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Diatom Frustules Nanostructure in Pelagic and Benthic Environments

  • A. Leynaert
  • C. Fardel
  • B. Beker
  • C. Soler
  • G. Delebecq
  • A. Lemercier
  • P. Pondaven
  • P. E. Durand
  • K. Heggarty
Original Paper
  • 33 Downloads

Abstract

Diatoms are an important group of eukaryotic microalgae with a siliceous cell wall, the frustule. Diatoms are traditionally subdivided into two sub-classes, namely centric diatoms with a radial symmetry and pennate diatoms with a bilateral symmetry. These two groups of diatoms have usually biotope “preferences”, with centric diatoms dominating the pelagic environments, whereas the benthic habitats are mostly inhabited by pennate diatoms. The question of how the morphology of diatoms (centric versus pennate) or the ultrastructure of the frustule could be driven by ecological constrains remains unclear. For example, some studies have suggested that the structure of the diatom frustule could play a role in the light harvesting performances. In this work, we studied the variations of the diatom frustules nanostructure in several benthic and pelagic species inhabiting the same coastal ecosystem, particularly the ultrastructure that includes the distribution and size of the frustule pores. Although the species studied here experience different ecological constrains in term of light, we found no significant differences between benthic and pelagic species, in either the size of the pores (average = 285 (± 108) nm) or the distance between them (average = 234 (± 87) nm). Moreover, the intra-species variability was sometimes larger than the variability observed between cells from different genera. We concluded that the pore morphometry is controlled by a combination of genetically-driven processes of bio-mineralization, and episodic variations in environmental growth conditions which influence the chemical precipitation of silica within the cells.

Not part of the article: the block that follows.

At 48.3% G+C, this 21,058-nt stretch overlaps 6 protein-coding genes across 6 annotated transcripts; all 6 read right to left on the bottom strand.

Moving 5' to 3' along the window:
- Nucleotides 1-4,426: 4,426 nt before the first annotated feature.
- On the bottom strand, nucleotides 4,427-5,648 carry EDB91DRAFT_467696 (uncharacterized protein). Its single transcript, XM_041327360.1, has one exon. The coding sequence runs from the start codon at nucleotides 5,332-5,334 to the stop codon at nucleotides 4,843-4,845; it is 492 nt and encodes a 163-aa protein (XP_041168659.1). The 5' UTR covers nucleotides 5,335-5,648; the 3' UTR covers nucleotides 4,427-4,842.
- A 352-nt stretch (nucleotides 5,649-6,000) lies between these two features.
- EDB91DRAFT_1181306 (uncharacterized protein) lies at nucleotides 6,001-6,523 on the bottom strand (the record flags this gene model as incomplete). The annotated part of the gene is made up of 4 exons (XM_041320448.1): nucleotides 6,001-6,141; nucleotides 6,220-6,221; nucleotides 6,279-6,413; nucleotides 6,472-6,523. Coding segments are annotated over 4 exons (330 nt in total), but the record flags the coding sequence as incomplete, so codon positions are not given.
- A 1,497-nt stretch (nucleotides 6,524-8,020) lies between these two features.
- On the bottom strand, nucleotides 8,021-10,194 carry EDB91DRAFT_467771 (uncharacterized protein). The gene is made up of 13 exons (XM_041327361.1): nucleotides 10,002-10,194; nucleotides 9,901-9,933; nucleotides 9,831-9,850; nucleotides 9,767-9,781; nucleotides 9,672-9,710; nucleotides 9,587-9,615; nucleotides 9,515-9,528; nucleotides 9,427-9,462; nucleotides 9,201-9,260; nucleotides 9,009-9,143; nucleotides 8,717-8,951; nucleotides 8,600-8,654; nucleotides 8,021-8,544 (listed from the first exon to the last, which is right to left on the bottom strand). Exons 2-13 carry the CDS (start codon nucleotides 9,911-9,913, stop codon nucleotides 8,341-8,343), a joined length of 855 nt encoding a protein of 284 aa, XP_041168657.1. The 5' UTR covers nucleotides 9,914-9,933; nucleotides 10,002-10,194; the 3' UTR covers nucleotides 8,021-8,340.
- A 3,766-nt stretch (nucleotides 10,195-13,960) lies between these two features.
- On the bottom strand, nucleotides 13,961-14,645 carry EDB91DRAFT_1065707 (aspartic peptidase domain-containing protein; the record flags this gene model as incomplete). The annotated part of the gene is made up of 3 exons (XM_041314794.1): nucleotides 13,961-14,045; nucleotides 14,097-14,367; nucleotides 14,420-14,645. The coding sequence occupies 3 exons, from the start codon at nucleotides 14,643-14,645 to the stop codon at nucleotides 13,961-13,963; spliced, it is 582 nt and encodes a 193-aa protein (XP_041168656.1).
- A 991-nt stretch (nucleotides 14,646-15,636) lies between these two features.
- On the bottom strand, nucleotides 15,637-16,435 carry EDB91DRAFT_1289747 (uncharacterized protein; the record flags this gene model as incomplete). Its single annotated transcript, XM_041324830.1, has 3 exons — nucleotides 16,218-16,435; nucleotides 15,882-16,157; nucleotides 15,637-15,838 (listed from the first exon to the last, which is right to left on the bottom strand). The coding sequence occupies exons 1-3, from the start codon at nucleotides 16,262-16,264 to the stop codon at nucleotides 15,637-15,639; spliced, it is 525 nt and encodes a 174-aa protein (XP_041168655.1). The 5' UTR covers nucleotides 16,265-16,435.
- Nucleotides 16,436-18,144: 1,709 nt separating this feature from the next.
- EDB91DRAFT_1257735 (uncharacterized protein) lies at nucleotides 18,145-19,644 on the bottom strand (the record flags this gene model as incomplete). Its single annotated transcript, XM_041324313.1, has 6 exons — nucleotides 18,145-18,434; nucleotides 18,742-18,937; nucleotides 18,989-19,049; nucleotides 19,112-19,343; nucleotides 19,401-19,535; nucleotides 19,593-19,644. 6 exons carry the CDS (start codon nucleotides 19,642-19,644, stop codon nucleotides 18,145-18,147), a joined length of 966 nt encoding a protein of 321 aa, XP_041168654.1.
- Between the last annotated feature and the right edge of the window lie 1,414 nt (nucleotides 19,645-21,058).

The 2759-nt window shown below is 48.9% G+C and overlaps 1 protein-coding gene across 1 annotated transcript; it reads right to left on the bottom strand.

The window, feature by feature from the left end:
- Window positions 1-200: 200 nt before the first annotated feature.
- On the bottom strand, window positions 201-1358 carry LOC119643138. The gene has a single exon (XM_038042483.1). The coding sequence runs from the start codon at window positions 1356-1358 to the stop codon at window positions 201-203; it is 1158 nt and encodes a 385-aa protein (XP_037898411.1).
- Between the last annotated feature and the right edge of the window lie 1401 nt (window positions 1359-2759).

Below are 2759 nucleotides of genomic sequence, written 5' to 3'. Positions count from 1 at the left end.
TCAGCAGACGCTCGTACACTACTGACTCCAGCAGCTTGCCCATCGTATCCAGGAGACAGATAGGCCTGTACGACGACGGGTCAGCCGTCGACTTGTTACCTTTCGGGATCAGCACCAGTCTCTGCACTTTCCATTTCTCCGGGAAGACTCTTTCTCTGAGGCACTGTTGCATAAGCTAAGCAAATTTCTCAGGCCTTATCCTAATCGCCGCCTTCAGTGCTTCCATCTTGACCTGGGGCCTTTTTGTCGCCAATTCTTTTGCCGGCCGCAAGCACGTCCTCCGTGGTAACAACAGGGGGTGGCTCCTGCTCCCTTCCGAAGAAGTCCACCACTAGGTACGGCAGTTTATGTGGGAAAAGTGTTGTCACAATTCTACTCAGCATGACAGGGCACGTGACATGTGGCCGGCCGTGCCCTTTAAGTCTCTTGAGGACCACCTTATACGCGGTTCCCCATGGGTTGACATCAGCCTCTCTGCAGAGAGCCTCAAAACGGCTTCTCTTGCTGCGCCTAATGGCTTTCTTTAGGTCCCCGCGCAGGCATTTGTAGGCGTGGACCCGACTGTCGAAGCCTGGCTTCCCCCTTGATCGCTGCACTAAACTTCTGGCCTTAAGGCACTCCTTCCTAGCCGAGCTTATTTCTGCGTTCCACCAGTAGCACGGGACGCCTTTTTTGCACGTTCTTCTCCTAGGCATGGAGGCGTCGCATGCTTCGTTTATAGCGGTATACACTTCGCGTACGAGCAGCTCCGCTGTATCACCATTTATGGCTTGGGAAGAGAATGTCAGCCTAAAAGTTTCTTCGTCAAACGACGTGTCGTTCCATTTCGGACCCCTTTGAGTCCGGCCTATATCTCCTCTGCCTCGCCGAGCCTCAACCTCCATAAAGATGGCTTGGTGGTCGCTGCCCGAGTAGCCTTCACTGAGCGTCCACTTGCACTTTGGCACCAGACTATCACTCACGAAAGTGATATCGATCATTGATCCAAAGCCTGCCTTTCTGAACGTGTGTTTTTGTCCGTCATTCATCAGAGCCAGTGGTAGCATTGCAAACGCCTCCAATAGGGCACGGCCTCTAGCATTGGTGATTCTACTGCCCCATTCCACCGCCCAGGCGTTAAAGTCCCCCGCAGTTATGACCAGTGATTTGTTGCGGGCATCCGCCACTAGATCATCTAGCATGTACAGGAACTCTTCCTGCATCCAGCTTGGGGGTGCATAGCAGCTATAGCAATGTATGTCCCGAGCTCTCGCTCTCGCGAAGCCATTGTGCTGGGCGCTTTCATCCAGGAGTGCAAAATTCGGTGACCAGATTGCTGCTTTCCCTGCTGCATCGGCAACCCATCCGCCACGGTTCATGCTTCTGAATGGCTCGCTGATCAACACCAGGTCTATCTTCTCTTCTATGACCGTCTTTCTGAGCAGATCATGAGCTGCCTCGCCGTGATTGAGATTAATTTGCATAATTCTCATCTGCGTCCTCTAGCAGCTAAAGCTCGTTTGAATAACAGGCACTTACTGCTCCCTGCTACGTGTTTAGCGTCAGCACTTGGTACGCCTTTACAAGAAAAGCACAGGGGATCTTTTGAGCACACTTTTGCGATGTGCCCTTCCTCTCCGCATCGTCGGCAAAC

Keywords

Bacillariophyta Benthic and pelagic diatoms Microphytobenthos Frustule structure Silicification Biomineralization Light 

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Notes

Acknowledgements

We wish to thank N. Gayet and A. Jolivet for their help in SEM and image analysis, the crew of the RV “Albert Lucas” and the divers from IUEM/LEMAR for their assistance in sampling. This work was supported by the French National Research Agency (ANR Blanc - CHIVAS project) and the University of Western Brittany (UBO-BQR, IPOD project).

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Copyright information

© Springer Science+Business Media B.V., part of Springer Nature 2018

Authors and Affiliations

  1. 1.Laboratoire des Sciences de l’Environnement Marin (LEMAR), UMR CNRS 6539Institut Universitaire Européen de la Mer (IUEM)PlouzanéFrance
  2. 2.Laboratoire de Biotechnologie et Chimie Marine (LBCM), EA 3884, Centre de Recherche C. HuygensUniversité de Bretagne SudLorient CedexFrance
  3. 3.Département d’OptiqueTelecom BretagnePlouzanéFrance

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